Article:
"In summary, our results do not provide definitive evidence that pigeons dream, but they lay the foundation for future research aimed at addressing this fascinating question," Ungurean concluded. "Exploring whether birds and other animals experience dreaming would open up new avenues for investigating the purpose, if any, that dreams serve."

When asked what pigeons might dream about, Ungurean replied that because "birds rely heavily on their vision, and that large portions of the visual system were active during REM sleep, birds might experience visual dreams like humans do."

This is not the first study to dive into the science behind non-human dreaming. In 2022, Chinese researchers publishing a study in the journal Neuron revealed that they had exposed various species of sleeping animals to a chemical called trimethylthiazoline, which is strongly associated with predators. When they did this, they discovered that animals were more quick to wake up from their sleeping states if they were in a REM cycle than if they were in a non-REM cycle. Moreover, they found that neurons in a brain region called the medial subthalamic nucleus gave their animals a lower threshold for waking up during REM cycles and were more likely to be defensive once awakened.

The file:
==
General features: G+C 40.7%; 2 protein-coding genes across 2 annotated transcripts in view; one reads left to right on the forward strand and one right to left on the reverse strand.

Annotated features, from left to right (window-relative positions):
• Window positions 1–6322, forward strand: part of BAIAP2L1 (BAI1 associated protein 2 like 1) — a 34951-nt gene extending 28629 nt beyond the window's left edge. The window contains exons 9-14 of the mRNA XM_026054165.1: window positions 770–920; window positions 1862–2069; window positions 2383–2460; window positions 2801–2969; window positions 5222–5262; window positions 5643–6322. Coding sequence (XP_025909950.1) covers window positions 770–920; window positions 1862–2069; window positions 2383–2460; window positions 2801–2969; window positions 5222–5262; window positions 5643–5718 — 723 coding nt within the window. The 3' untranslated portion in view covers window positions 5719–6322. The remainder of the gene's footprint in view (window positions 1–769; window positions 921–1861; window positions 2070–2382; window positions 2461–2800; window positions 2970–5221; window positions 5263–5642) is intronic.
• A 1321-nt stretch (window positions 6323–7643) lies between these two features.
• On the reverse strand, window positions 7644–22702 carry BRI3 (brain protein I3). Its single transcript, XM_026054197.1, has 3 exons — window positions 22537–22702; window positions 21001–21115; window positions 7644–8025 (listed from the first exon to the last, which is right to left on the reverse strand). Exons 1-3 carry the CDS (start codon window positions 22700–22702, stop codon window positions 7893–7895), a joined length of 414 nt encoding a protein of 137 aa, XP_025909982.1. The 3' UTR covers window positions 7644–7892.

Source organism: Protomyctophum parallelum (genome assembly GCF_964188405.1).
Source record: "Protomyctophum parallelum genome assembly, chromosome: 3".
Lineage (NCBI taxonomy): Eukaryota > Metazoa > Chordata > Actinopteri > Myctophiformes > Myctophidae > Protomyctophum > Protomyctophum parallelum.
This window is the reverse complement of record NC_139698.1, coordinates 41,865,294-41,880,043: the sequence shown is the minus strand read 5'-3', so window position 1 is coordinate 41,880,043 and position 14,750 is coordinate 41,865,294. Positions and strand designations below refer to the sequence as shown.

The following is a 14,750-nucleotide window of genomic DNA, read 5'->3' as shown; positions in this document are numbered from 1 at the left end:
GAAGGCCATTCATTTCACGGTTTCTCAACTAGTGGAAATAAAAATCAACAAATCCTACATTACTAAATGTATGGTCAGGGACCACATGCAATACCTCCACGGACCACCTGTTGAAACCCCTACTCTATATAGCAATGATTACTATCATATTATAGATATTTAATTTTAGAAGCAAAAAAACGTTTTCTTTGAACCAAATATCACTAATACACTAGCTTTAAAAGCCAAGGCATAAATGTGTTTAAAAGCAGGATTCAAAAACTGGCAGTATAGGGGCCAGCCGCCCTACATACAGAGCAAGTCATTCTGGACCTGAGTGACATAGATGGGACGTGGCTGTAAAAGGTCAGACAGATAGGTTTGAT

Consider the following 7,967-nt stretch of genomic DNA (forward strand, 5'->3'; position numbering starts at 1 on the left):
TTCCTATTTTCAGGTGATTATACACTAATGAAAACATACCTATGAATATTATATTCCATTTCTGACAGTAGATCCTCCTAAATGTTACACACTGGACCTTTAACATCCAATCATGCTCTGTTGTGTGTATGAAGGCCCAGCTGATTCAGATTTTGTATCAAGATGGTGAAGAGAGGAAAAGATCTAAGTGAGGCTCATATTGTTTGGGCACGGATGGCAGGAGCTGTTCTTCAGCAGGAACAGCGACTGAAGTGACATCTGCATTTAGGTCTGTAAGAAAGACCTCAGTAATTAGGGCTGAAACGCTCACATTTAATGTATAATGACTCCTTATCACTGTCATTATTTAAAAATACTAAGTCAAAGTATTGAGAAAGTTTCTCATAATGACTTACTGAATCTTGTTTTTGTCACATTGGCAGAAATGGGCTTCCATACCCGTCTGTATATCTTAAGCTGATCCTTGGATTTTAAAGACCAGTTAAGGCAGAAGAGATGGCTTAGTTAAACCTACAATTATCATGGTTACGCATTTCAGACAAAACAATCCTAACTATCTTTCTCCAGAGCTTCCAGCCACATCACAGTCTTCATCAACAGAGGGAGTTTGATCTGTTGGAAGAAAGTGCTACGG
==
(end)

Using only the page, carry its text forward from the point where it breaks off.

"Together, our findings suggest adaptive REM-sleep responses could be protective against threats and uncover a critical component of the neural circuitry at their basis," the authors concluded at the time.

Humanity's knowledge of birds has also seen some important strides in recent years. Vinciane Despret, a Belgian philosopher of science and associate professor at the University of Liège, recently wrote a book called "Living as a Bird" that synthesized our current scientific knowledge to speculate about how birds process reality.